# Thread: ball rolls off a table

1. ## ball rolls off a table

Question

A ball rolls off a table 4ft high while moving at a constant speed of 5ft/s.

a) How long does it take for the ball to hit the floor after it leaves the table?

b) At what speed does the ball hit the floor?

c) If a ball were dropped from rest at table height just as the rolling ball leaves the table, which ball would hit the ground first? Justify your answer.

How should I solve this question? Thank you very much!

2. Originally Posted by Jenny20
Question

A ball rolls off a table 4ft high while moving at a constant speed of 5ft/s.

a) How long does it take for the ball to hit the floor after it leaves the table?

b) At what speed does the ball hit the floor?

c) If a ball were dropped from rest at table height just as the rolling ball leaves the table, which ball would hit the ground first? Justify your answer.

How should I solve this question? Thank you very much!
a) How long does it take for the ball to hit the floor after it leaves the table?

Imagine the rolling ball as a projectile fired horizontally at 5 ft/sec from a height of 4 ft from the floor.

For the vertical component of the velocity of the ball:
H = (Vo_y)*t -(1/2)gt^2
where
H = height of the ball at any time t, measured upwards, in ft.
Vo_y , read Vo sub y, = initial vertical velocity, going upwards, in ft/sec
g = acceleration due to gravity is, say, 32 ft/sec/sec
t = time for the ball to rise to H, in seconds.

But there is no vertical component of the initial velocity. The initial velocity is all horizontal,
S0,
-4 = 0*t -(1/2)(32)t^2 --------the H is "negative" because we're measuring it dowhwards.
t^2 = 4/16 = 14
t = 1/2 sec. ------------time for the ball to hit the floor, answer.

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b) At what speed does the ball hit the floor?

V = Vo_y -gt
V = 0 -32(1/2) = -16 ft/sec ----------answer.
Negative, because it is going downwards.

For the horizontal component of the ball's initial velocity:
D = (Vo_x)*t
where
D = horizontal distance travelled by the ball after time t, in ft.
Vo_x = horizontal component of the initial velocity, in ft/sec.
So when t = 1/2 sec,
D = 5*(1/2) = 2.5 ft.

----------------------------------
c) If a ball were dropped from rest at table height just as the rolling ball leaves the table, which ball would hit the ground first? Justify your answer.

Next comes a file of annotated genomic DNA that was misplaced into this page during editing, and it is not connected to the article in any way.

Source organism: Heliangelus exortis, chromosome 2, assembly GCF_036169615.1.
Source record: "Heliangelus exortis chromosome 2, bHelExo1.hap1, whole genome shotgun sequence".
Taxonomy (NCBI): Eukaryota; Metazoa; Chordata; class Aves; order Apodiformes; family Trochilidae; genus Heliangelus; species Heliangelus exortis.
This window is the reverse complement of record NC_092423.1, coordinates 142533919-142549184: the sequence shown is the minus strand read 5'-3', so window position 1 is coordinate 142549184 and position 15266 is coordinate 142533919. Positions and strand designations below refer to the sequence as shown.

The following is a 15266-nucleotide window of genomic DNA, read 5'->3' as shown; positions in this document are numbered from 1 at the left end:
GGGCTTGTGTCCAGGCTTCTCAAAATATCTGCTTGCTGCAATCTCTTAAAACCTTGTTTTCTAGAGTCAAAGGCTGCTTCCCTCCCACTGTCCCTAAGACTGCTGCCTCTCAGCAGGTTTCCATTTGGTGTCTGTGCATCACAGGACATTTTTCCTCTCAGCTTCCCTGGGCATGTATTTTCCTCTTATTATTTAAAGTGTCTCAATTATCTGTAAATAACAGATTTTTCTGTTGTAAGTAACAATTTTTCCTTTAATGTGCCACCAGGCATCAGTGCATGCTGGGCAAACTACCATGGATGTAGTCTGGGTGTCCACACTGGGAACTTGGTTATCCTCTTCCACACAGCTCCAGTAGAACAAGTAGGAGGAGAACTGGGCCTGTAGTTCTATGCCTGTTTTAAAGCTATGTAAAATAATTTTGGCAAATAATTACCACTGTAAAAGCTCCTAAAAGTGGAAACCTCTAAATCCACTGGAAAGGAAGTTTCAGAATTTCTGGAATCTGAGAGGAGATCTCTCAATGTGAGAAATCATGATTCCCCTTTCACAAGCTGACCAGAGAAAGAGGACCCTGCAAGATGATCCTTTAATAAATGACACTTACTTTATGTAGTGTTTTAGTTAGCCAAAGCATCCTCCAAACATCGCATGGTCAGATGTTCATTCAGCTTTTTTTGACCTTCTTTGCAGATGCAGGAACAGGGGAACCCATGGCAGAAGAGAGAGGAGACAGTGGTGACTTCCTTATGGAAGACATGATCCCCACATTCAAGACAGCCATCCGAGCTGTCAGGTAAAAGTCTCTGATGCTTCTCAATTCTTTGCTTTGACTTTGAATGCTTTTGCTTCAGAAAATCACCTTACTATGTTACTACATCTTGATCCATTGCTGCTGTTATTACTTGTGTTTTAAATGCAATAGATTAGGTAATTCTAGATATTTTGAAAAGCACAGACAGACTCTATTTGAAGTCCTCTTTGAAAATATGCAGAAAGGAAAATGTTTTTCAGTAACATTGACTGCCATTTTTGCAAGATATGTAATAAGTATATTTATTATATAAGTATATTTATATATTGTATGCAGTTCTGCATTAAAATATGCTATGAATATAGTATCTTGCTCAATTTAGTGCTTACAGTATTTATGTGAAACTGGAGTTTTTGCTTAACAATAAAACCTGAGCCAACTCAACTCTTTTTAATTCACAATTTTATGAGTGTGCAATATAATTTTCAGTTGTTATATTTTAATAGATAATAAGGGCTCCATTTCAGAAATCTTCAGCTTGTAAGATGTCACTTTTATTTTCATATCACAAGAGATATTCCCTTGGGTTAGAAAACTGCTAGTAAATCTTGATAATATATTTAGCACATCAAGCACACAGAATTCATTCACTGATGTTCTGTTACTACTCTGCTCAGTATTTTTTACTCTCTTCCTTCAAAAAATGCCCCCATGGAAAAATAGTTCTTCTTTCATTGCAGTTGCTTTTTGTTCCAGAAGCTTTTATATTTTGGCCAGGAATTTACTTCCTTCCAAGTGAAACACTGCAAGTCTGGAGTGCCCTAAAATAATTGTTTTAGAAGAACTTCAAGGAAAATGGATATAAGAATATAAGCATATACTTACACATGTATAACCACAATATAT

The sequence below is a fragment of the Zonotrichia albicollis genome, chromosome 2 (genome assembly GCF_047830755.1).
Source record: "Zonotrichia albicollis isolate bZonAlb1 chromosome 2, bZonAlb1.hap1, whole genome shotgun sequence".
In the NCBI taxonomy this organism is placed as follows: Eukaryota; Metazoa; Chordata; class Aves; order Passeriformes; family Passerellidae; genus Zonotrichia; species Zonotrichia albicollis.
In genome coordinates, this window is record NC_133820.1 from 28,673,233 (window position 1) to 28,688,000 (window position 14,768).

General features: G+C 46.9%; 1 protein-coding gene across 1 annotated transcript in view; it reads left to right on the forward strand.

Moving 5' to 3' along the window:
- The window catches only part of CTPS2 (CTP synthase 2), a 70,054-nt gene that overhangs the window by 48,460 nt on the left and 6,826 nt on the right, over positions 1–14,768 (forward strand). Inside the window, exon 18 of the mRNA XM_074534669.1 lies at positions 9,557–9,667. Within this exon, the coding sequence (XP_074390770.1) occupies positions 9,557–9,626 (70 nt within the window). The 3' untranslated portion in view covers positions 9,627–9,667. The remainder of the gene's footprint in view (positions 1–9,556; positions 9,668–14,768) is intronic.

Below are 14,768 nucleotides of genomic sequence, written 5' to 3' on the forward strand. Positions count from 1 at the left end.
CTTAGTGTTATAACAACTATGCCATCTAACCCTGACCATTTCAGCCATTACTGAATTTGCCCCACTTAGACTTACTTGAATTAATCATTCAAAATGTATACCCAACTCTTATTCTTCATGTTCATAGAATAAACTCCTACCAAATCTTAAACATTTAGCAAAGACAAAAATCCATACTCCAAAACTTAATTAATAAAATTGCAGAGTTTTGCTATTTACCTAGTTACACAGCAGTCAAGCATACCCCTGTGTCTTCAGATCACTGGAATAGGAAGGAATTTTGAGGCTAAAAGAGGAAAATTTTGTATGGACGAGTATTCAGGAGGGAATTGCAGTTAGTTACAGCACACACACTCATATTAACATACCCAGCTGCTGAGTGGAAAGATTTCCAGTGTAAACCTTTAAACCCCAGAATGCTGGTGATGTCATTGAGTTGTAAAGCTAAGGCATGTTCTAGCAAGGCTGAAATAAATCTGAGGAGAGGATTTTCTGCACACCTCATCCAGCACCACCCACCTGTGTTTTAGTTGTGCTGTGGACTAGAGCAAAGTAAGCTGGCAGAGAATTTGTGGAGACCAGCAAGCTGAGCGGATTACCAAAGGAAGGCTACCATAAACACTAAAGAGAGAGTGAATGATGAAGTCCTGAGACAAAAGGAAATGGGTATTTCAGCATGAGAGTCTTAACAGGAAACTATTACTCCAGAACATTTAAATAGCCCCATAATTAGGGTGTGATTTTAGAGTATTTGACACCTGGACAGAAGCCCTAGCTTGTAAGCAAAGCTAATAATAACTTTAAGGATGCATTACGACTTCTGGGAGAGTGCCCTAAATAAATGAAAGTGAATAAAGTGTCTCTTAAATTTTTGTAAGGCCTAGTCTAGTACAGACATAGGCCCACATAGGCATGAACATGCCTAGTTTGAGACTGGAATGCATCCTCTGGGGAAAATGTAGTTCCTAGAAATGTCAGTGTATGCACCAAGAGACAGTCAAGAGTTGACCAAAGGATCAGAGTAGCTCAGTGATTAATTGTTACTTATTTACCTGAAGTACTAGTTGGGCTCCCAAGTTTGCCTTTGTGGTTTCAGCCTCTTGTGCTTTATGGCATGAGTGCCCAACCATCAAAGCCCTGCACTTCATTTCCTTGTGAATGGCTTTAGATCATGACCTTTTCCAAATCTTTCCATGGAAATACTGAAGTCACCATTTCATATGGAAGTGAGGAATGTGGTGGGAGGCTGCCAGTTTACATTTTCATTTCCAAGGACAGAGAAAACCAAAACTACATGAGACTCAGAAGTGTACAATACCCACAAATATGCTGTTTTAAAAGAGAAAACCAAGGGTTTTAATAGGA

None. Both balls will hit the floor at the same time. Because,
The velocity of the ball when it hits the floor is given by
V = Vo +at = Vo +gt = 0 +32t = 32t ft/sec -----here we assume going downward is positive.
H = (1/2)(Vo +V)t
4 = (1/2)(0 +32t)t
4 = 16t^2
t^2 = 4/16 = 1/4
t = 1/2 seconds ----same as when the ball was rolling at 5ft/sec.

The first is a technical comment:
V = Vo_y -gt
This is the equation for the vertical component of the velocity. With a coordinate system defined such that vertical upward is the positive direction, this answer will indeed be negative. But the question is asking for the speed, which is the magnitude, or size, of the velocity. This number can never be negative.

The second thing is that the ball has a horizontal component to its velocity as it hits the floor, since it had one when it left the table. (There is nothing in the horizontal direction to impede the motion, so there will be no acceleration in the horizontal direction.)

So we have a horizontal component of velocity of vh = 5 ft/s and a vertical component of vv = -16 ft/s. To find the speed (magnitude of the velocity) we need to add these two vectorally. You can draw the picture and, as usual, the components form a right triangle with the velocity vector. So the speed will be:
v = sqrt{vh^2 + vv^2} = sqrt{(5)^2 + (-16)^2} = 16.763 ft/s

-Dan

4. Originally Posted by topsquark

The first is a technical comment:

This is the equation for the vertical component of the velocity. With a coordinate system defined such that vertical upward is the positive direction, this answer will indeed be negative. But the question is asking for the speed, which is the magnitude, or size, of the velocity. This number can never be negative.

The second thing is that the ball has a horizontal component to its velocity as it hits the floor, since it had one when it left the table. (There is nothing in the horizontal direction to impede the motion, so there will be no acceleration in the horizontal direction.)

So we have a horizontal component of velocity of vh = 5 ft/s and a vertical component of vv = -16 ft/s. To find the speed (magnitude of the velocity) we need to add these two vectorally. You can draw the picture and, as usual, the components form a right triangle with the velocity vector. So the speed will be:
v = sqrt{vh^2 + vv^2} = sqrt{(5)^2 + (-16)^2} = 16.763 ft/s

-Dan
Hey, you are correct on the second thing. I completely forgot about the gravity and the horizontal velocity acting together on the ball.

Boy, what a day it was yesterday!

5. Originally Posted by ticbol
Hey, you are correct on the second thing. I completely forgot about the gravity and the horizontal velocity acting together on the ball.

Boy, what a day it was yesterday!
Been there, doing that today.

-Dan